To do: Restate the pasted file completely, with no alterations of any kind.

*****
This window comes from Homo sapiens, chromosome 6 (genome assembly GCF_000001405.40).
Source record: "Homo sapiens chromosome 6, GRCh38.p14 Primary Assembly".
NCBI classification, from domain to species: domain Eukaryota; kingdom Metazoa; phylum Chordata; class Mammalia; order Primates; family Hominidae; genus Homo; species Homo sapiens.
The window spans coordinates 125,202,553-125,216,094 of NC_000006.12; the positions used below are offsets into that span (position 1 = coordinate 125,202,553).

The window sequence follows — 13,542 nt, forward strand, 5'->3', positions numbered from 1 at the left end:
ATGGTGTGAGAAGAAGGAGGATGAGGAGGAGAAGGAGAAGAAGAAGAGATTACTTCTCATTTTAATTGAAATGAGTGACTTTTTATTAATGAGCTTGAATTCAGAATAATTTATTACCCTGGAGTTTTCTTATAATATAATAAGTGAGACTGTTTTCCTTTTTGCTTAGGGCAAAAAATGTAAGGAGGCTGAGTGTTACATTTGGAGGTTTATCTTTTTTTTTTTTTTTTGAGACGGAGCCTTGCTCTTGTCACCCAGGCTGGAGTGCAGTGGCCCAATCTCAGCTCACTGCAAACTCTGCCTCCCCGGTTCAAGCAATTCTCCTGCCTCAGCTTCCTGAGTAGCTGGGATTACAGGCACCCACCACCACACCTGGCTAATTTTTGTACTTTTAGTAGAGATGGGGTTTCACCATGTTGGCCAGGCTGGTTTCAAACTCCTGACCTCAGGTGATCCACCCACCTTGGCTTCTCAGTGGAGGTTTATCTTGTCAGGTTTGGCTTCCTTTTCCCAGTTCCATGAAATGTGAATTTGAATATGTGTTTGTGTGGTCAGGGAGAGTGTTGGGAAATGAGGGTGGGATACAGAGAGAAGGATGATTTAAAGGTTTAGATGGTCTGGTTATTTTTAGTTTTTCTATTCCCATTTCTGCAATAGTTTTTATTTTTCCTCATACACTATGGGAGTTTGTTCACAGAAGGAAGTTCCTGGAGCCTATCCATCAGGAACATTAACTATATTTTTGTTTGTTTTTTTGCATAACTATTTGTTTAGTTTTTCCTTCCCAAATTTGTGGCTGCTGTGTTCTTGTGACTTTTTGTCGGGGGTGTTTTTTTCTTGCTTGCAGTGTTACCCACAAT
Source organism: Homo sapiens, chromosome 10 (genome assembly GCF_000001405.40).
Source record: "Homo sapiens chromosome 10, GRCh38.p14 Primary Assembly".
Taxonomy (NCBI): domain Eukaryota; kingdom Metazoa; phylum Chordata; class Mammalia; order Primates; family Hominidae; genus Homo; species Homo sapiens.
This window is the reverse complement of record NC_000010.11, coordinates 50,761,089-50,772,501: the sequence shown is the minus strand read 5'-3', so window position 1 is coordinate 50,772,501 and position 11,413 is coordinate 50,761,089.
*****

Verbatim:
This window comes from Homo sapiens, chromosome 6 (genome assembly GCF_000001405.40).
Source record: "Homo sapiens chromosome 6, GRCh38.p14 Primary Assembly".
NCBI classification, from domain to species: domain Eukaryota; kingdom Metazoa; phylum Chordata; class Mammalia; order Primates; family Hominidae; genus Homo; species Homo sapiens.
The window spans coordinates 125,202,553-125,216,094 of NC_000006.12; the positions used below are offsets into that span (position 1 = coordinate 125,202,553).

The window sequence follows — 13,542 nt, forward strand, 5'->3', positions numbered from 1 at the left end:
ATGGTGTGAGAAGAAGGAGGATGAGGAGGAGAAGGAGAAGAAGAAGAGATTACTTCTCATTTTAATTGAAATGAGTGACTTTTTATTAATGAGCTTGAATTCAGAATAATTTATTACCCTGGAGTTTTCTTATAATATAATAAGTGAGACTGTTTTCCTTTTTGCTTAGGGCAAAAAATGTAAGGAGGCTGAGTGTTACATTTGGAGGTTTATCTTTTTTTTTTTTTTTTGAGACGGAGCCTTGCTCTTGTCACCCAGGCTGGAGTGCAGTGGCCCAATCTCAGCTCACTGCAAACTCTGCCTCCCCGGTTCAAGCAATTCTCCTGCCTCAGCTTCCTGAGTAGCTGGGATTACAGGCACCCACCACCACACCTGGCTAATTTTTGTACTTTTAGTAGAGATGGGGTTTCACCATGTTGGCCAGGCTGGTTTCAAACTCCTGACCTCAGGTGATCCACCCACCTTGGCTTCTCAGTGGAGGTTTATCTTGTCAGGTTTGGCTTCCTTTTCCCAGTTCCATGAAATGTGAATTTGAATATGTGTTTGTGTGGTCAGGGAGAGTGTTGGGAAATGAGGGTGGGATACAGAGAGAAGGATGATTTAAAGGTTTAGATGGTCTGGTTATTTTTAGTTTTTCTATTCCCATTTCTGCAATAGTTTTTATTTTTCCTCATACACTATGGGAGTTTGTTCACAGAAGGAAGTTCCTGGAGCCTATCCATCAGGAACATTAACTATATTTTTGTTTGTTTTTTTGCATAACTATTTGTTTAGTTTTTCCTTCCCAAATTTGTGGCTGCTGTGTTCTTGTGACTTTTTGTCGGGGGTGTTTTTTTCTTGCTTGCAGTGTTACCCACAAT
Source organism: Homo sapiens, chromosome 10 (genome assembly GCF_000001405.40).
Source record: "Homo sapiens chromosome 10, GRCh38.p14 Primary Assembly".
Taxonomy (NCBI): domain Eukaryota; kingdom Metazoa; phylum Chordata; class Mammalia; order Primates; family Hominidae; genus Homo; species Homo sapiens.
This window is the reverse complement of record NC_000010.11, coordinates 50,761,089-50,772,501: the sequence shown is the minus strand read 5'-3', so window position 1 is coordinate 50,772,501 and position 11,413 is coordinate 50,761,089.